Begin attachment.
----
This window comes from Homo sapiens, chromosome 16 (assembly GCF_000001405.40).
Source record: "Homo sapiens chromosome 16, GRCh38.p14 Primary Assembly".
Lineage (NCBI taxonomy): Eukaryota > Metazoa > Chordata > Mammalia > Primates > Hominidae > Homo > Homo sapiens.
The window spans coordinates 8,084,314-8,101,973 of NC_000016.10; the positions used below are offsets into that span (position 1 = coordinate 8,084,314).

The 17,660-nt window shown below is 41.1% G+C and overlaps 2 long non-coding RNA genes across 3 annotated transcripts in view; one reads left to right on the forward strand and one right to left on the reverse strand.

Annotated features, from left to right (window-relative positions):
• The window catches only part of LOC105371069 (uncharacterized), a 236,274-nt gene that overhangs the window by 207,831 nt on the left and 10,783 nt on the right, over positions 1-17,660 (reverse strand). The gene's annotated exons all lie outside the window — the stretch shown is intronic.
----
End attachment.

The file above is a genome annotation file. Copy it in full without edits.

This window comes from Homo sapiens, chromosome 16 (assembly GCF_000001405.40).
Source record: "Homo sapiens chromosome 16, GRCh38.p14 Primary Assembly".
Lineage (NCBI taxonomy): Eukaryota > Metazoa > Chordata > Mammalia > Primates > Hominidae > Homo > Homo sapiens.
The window spans coordinates 8,084,314-8,101,973 of NC_000016.10; the positions used below are offsets into that span (position 1 = coordinate 8,084,314).

The 17,660-nt window shown below is 41.1% G+C and overlaps 2 long non-coding RNA genes across 3 annotated transcripts in view; one reads left to right on the forward strand and one right to left on the reverse strand.

Annotated features, from left to right (window-relative positions):
• The window catches only part of LOC105371069 (uncharacterized), a 236,274-nt gene that overhangs the window by 207,831 nt on the left and 10,783 nt on the right, over positions 1-17,660 (reverse strand). The gene's annotated exons all lie outside the window — the stretch shown is intronic.